When discussing about a workplace, we often picture an office environment with desks and cubicles. However, for many individuals, private homes also serve as workplaces—a reality that is frequently overlooked.

According to the All-India Central Council of Trade Unions, domestic workers, who often work in isolation without the support of colleagues, are highly vulnerable to various forms of exploitation, including sexual harassment.

While the Sexual Harassment of Women at Workplace (Prevention, Prohibition and Redressal) Act, 2013, theoretically offers protection, the absence of local committees to handle complaints makes this protection ineffective in many areas.

Shreya, a member of the Sangrami-Gharelu Kaamgar Union, emphasized that multiple unions advocating for domestic workers have been calling for specific laws to safeguard their rights and dignity. These laws would recognize private households as workplaces, thereby extending the necessary protections to domestic workers.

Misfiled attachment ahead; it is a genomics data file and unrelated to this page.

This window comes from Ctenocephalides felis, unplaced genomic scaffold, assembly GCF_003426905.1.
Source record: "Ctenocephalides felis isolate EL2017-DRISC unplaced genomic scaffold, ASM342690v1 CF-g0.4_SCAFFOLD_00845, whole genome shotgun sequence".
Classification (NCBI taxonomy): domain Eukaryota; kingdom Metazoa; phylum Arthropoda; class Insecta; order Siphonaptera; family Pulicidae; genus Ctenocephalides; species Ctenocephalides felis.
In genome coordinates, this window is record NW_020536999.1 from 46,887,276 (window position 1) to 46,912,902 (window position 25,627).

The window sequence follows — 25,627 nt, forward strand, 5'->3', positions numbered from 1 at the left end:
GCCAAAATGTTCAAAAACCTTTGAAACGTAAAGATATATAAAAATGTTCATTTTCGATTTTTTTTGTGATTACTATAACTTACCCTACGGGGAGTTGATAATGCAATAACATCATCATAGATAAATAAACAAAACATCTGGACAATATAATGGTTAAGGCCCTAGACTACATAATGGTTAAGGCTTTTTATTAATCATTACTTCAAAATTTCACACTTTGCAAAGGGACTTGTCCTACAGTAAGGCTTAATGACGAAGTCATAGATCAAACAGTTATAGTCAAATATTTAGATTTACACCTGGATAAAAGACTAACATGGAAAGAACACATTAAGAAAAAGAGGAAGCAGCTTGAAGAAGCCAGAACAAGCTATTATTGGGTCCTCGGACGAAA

What is POSH?

In February 2013, the Indian Parliament took a significant step toward ensuring women's safety and equal participation in the workforce by passing the Sexual Harassment of Women at Workplace (Prevention, Prohibition and Redressal) Act, 2013, commonly known as the POSH Act.

This landmark legislation, which came into effect on December 9, 2013, aims to protect women from sexual harassment at their workplaces and establishes comprehensive mechanisms for grievance and redressal in case such incidents occur.

The POSH Act delineates the responsibilities of employers, emphasizing the need for transparency and accountability. One of the critical requirements is the disclosure of data on complaints related to sexual harassment in the companies' annual reports.

This mandate was reinforced in 2018 when the Securities and Exchange Board of India (SEBI) required all listed companies to include information on cases of sexual harassment in their annual reports.

The mandatory disclosure of this data is a crucial component of the law, serving as an important accountability measure. By requiring companies to report on sexual harassment cases, the legislation aims to ensure that employers take their responsibilities seriously and that incidents are not swept under the rug.